Cover image for Spiderweb
Title:
Spiderweb
Author:
Lively, Penelope, 1933-
Personal Author:
Edition:
First U.S. edition.
Publication Information:
New York : HarperFlamingo, 1998.
Physical Description:
218 pages ; 22 cm
Language:
English
ISBN:
9780060192334
Format :
Book

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Summary

Summary

At age sixty-five, retired anthropologist Stella Brentwood buys a cottage in Somerset, England, and slowly acquires neighbors, a dog, and a professional curiosity about the country village where she intends to settle and put down roots for the first time. The drama of life in the West Country alternates with Stella's powerfully vivid memories of lovers, friends, and her anthropological sojourns in such exotic places as the Nile Valley in Egypt, the island of Malta, and among farmers in the Orkney Islands off the coast of Scotland. She has spent her life studying communities of people--their families, social structures, how they welcomed outsiders into their midst--remaining an observer, privileged to share in their intimate life but not obliged, and finally unwilling, to tie herself closely to any lover, friend or social group.

In Somerset, Stella once again finds an opportunity to become part of the web of relationships that make for human society. Her oldest friend's husband, now widowed, is interested in something more than friendship with her. Her neighbors turn out to be dangerously violent and unstable family, a threat to the entire community as well as Stella herself. An old friend, an archaeologist, poignantly seeks her out for companionship. How will independent-minded Stella, always reluctant to make an emotional commitment, respond?

Written in exquisitely nuanced prose, Spiderweb is a captivating and deeply moving novel, a brilliant vision of our modern experience.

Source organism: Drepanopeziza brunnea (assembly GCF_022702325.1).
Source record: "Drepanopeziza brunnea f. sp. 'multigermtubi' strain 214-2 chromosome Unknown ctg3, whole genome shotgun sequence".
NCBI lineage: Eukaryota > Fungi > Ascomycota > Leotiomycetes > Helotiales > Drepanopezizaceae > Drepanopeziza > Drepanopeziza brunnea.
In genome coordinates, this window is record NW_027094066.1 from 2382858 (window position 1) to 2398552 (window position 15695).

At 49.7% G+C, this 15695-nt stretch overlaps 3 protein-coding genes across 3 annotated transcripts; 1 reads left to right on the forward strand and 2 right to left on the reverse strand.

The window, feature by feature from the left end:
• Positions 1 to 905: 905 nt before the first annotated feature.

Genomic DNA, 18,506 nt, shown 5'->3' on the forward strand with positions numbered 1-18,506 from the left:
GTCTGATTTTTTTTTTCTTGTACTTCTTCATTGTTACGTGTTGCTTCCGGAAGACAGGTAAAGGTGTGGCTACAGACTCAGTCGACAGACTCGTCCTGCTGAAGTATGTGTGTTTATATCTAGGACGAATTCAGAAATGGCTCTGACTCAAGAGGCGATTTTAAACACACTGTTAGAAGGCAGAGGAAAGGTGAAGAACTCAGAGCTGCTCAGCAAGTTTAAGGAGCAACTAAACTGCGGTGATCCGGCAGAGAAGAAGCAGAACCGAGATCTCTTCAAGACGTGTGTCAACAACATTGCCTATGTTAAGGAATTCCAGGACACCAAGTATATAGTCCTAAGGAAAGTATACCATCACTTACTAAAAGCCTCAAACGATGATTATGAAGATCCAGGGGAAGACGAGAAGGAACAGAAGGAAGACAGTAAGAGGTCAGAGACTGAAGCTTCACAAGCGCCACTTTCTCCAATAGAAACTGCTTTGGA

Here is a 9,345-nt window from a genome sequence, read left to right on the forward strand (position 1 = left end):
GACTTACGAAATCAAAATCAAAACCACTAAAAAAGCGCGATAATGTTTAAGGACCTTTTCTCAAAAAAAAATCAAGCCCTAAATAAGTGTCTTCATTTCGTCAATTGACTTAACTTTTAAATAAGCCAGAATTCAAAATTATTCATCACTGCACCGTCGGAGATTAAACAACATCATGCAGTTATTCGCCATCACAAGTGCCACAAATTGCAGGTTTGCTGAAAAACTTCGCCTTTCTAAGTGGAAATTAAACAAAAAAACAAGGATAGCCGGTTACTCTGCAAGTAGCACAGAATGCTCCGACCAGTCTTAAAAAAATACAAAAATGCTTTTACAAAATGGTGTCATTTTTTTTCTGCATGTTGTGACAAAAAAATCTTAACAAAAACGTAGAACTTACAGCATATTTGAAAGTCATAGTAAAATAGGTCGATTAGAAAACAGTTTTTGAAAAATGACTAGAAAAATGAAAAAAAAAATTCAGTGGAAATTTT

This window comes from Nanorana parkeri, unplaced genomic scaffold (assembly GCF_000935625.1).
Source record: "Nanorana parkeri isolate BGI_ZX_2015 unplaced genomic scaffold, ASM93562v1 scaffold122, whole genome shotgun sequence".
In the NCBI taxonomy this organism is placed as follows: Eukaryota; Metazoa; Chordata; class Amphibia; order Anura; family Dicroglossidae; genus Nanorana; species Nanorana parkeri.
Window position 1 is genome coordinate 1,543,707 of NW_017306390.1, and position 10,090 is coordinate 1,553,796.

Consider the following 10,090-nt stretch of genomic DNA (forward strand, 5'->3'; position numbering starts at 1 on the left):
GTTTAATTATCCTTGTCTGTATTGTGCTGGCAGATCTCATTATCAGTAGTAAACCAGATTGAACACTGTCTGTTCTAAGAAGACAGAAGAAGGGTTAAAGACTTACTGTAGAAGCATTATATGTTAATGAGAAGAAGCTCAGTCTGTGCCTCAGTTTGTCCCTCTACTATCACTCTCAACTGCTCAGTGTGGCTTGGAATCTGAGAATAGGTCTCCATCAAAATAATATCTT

Author Notes

Penelope Lively has written over 18 books for children, and over 15 titles for adults, distinguishing herself on both levels. Among the awards she has received are the coveted Booker Prize for the adult novel "Moon Tiger" (1987) and the Carnegie Medal for the highly acclaimed juvenile work, "The Ghost of Thomas Kempe" (1973).

In Lively's writing, for both adults and children, the recurrent theme is interpreting the past through exploring the function of memory. "My particular preoccupation as a writer is with memory. Both with memory in the historical sense and memory in the personal sense."

Beginning her writing career in the early 1970's, Lively wrote exclusively for children for over a decade. Because children have limited memories, devices were used to explore their perceptions of the past, such as ghosts in "Uninvited Ghosts and Other Stories" (1985), and a sampler in "A Stitch in Time' (1976). Lively's first adult novel, "The Road to Lichfield" (1977) was the result of turning to an older audience when she felt inspiration running out. Her adult novels include "Passing On" (1995), the story of a mother's legacy to her children and 'Oleander, Jacarandi: A Childhood Perceived' (1994) which is a memoir of Lively's childhood.

Penelope (Low) Lively, born March 17, 1933 in Cairo, Egypt, had a most unusual childhood. She grew up in Cairo with no formal education until age 12, when her family put her in boarding school in England. After earning a B.A. in history at Oxford in 1955, she married Jack Lively, a university professor, whom she calls her most useful critic. They have a son and a daughter, Adam and Josephine.